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I am getting into GUI programming and did some research. Now not everything is clear to me. If I would use GTK+ as toolkit, how does it communicate with the graphics card?

On a Linux system I suppose it would be GTK --> X Server --(OpenGL)--> graphics card. Is this right?

I read that some GUIs directly draw OpenGL (e.g. Blender3D), so how do other apps draw their GUIs?

If the only APIs (that i know of) for graphics cards is Direct3D and OpenGL, what is the distinction between software rendering and hardware acceleration?

Can software that does "software rendering" directly write to the framebuffer of the graphics card, so that OpenGL is untouched?

PS: sorry for the many questions, but i don't really get it how that all works, thanks for every answer :)

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2 Answers

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On a Linux system I suppose it would be GTK --> X Server --(OpenGL)--> graphics card. Is this right?

No. GTK+ on Linux goes

                                              /-[ if direct context ]---\
                     /--> OpenGL >-+---------/                           \
                    /              \-> GLX -+--------------\              \
                   /                         \              \              \
GTK+ -+-> cairo >-+---> XRender >--------+----+-> Xlib/xcb >-+-> X server >-+-> Kernel Module >-> GPU
       \           \–-> pixmap buffer >–/
        \                              /
         \―---------------------------/

I read that some GUIs directly draw OpenGL (e.g. Blender3D), so how do other apps draw their GUIs?

It's just "Blender" (no trailing 3D). Blender's GUI toolkit uses OpenGL as its only backend, yes. But the GUI is not directly drawn using OpenGL, that would be just to cumbersome to work with (draw each and every button using OpenGL calls. Blender has its very own toolkit. GTK+ is another toolkit but not tied to Blender (in fact, one of my pet projects is extracting Blender's GUI toolkit, so that it can be used in independent projects).

Toolkits like GTK+ and Qt are designed for maximum portability. Blender has the luxury of knowing, that there will be OpenGL available. Apps developed for GTK+ or Qt may be able to run on non 3D capable systems, so the design of GTK+ and Qt allow to run on a number of backends. GTK+ now in version 3 uses the Cairo graphics engine as graphics backend. Cairo again has its own backends, namely a software rasterizer drawing into pixmaps (pixel images), or proxying drawing commands to an underlying graphics architecture. In the case of Cairo on Linux this may be either OpenGL or X11 (core and XRender protocol extensions).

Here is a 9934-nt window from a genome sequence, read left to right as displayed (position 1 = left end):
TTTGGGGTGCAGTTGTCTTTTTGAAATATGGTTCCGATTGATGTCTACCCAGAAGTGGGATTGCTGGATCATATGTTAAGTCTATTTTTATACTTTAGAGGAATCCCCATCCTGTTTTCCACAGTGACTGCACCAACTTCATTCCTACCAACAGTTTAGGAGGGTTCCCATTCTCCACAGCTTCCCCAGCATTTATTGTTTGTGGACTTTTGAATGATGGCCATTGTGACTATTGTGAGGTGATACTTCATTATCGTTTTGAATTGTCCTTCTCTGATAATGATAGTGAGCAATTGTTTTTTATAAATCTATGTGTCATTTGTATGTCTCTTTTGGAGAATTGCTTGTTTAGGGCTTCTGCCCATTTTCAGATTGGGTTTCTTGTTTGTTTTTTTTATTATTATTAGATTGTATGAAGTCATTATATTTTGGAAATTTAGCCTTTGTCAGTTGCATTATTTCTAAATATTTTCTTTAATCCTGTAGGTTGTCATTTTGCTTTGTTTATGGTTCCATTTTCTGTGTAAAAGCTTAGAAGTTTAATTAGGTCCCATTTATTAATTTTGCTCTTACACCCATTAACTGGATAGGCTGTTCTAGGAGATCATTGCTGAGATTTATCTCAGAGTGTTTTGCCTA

If the only APIs (that i know of) for graphics cards is Direct3D and OpenGL, what is the distinction between software rendering and hardware acceleration?

Neither OpenGL nor Direct3D talk to the graphics card. They talk to the graphics card's drivers. So the option you'd have would be, talking to the drivers youself, bypassing OpenGL and Direct3D. But why would you do this? It's tedious.

On Windows in addition you have the GDI and/or the WPF (Windows Presentation Foundation) for drawing stuff, and Direct2D.

On Linux you get the X11 core and XRender extension protocol for drawing nice pictures.

Another API in the rise is OpenVG, which aims to standardize all those 2D drawing APIs. And at least in Linux OpenGL and OpenVG have been selected to become the only available abstract drawing APIs in the long term, with some windowing system for managing the framebuffer and user input. There's Wayland in development (which design I completely dislike) and X11, which I think has the better design (it's a network oriented system, that allows for distributed execution, something I consider very important in the future), but is in need of a complete overhaul into some "X12" – cleaning out the legacy cruft, make it operate in a contact color space, make connections transitionable (so that you can migrate clients between X server, which would allow for a much more elegant way of locking X sessions, by moving all the connections into some shadow X server, instead of trying to block access using a locking screen saver).

Can software that does "software rendering" directly write to the framebuffer of the graphics card, so that OpenGL is untouched?

Not on a modern operating system. However the OS may give you an abstracted access to the graphics card through some framebuffer API (/dev/fb0 on Linux). However the framebuffer is unmanaged, so if there's a X server or Wayland running, either of those are in task of managing the FB, and it's none of your business then.

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Can software that does "software rendering" directly write to the framebuffer of the graphics card, so that OpenGL is untouched?

Not quite or more accurately, depends on the driver. It's not that display systems like XServer or the Windows and OSX equivalents actually use APIs but rather describe and API (more accurately a driver model or in XServers case one of multiple models like XAA, EXA, UXA and DRI) that the display driver has to satisfy.

Everything that is not defined in these models has to be done in "software" and calculated on the CPU, additionally some of the operations defined by the models maybe calculated on the CPU by the driver as well.

OpenGL used to be completely separate standard from these models and graphics drivers didn't have to implement OpenGL at all to be used by the OS. But with the continuing integration of 3D graphics and more complex compositing in modern OSs the driver models have started to rely on the same paradigms as OpenGL and DirectX. For example WDDM ouright requires DirectX9 support.

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